Alongame is a quite novel kind of idea in games, I think. The website describes it as a “world-building legacy game, for a community of remote players who will create several generations of an original world together.” But as well as being that as an overall game experience, it was made up of a mosaic of 20 or so small and varied games which interlocked and built off each other to create what ended up as (I think) an involved and interesting play structure.
The intention was to make it easy for participants to engage at the level that they were comfortable with — to pick just a few of the games to play, to upload content to the communal resources or not as they wished, to engage with the content of other participants if they wanted to do so. With the hope that if some participants wanted to put more time and effort into their activity, then they would be rewarded accordingly with a deeper and more complex experience, and with a greater influence over the development of the world of Alongame.
Where did it come from?
The idea and impetus for Alongame came from Chloe Mashiter of roll/flip/draw, and I was one of four creatives who with Chloe made up the team that put it together. It was an exhilarating and rewarding, and sometimes a bit breathless, experience. We were designing games pretty much from hand to mouth — there was a two week lead-in, but after that it was development and release on a weekly cycle, over a period of four weeks.
The actual team design work was tremendously enjoyable. The other people involved (Hannah Raymond-Cox, Isa S-A, Thryn Henderson, and Chloe) are sparklingly brilliant and were wonderfully positive and warm to work with — the whole mood was very supportive and, I think, conducive to together making something that was greater than the sum of the parts that each of us brought. And we helped each other to manage the series of deadlines safely and comfortably.
What are the games?
The component games are essentially game poems, which was a new kind of design for me. Short, evocative, pieces of play, with loose objectives defined largely by the participant’s wishes. Also new for me, they were all designed for solo play — because of the pandemic situation, it wasn’t desirable to be requiring or even encouraging people to meet up. Coming at it myself from a more larp-design part of the spectrum, and with my particular interest in what larping tells us about ourselves, I found the idea of solo larps in a communally-built world quite intriguing — providing opportunities for people to simply have creative/escapist fun, or to dig deep within their psyches, as they preferred.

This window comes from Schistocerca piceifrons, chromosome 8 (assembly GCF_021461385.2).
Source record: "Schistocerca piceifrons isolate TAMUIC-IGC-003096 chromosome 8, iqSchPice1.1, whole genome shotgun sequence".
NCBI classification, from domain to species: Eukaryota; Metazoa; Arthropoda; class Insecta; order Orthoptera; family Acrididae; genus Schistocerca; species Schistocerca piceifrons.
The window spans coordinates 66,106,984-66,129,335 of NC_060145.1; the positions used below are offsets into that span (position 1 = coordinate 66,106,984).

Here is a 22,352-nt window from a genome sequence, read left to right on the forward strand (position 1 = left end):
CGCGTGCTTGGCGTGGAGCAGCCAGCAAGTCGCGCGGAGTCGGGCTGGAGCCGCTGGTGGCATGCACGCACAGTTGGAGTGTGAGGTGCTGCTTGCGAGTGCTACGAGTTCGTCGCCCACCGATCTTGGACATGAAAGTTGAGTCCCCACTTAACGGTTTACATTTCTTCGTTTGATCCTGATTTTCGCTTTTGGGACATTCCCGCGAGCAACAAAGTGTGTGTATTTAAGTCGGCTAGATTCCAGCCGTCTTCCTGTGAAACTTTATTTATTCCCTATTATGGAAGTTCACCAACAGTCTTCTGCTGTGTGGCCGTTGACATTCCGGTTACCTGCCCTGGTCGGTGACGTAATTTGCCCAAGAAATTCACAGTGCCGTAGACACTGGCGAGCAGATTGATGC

Larp is generally predicated upon a dialogue between in-play interactions with others, and reflections on them with oneself. I am interested in doing a bit more looking into what solo play might mean — in a more orthodox larping framework than Alongame (which was also being several other kinds of thing at the same time as being larp).
How did it go?
I guess the one slightly disappointing aspect of Alongame was the number of participants who got involved. There were enough to make it feel alive and vibrant: but there could have been more, to provide a denser texture and a heightened interactivity. Those people who did take part seemed (from the feedback survey) to have got a lot out of it, so it would have been nice had there been more of them. Although, more participant interaction would have required greater management resources than we actually had: so perhaps it was a blessing in disguise, from that point of view. Upside risk can be just as hard to mitigate as downside risk.
As a design team we learned a lot about what worked well and what could be changed next time: and the only way to learn was by trying it, as there wasn’t really anything comparable out there. So, hopefully there will be a next time — it feels like the positive learns were worth building upon, and there’s a load of solid design work that can serve as a foundation for a successor project.
Take a look
As well as the itch.io page where you can download/play-in-browser all of the component games, you might like to look at this page on the main site to which participants uploaded resources to be shared with others. It gives a good flavour and sample of what people were getting up to during play.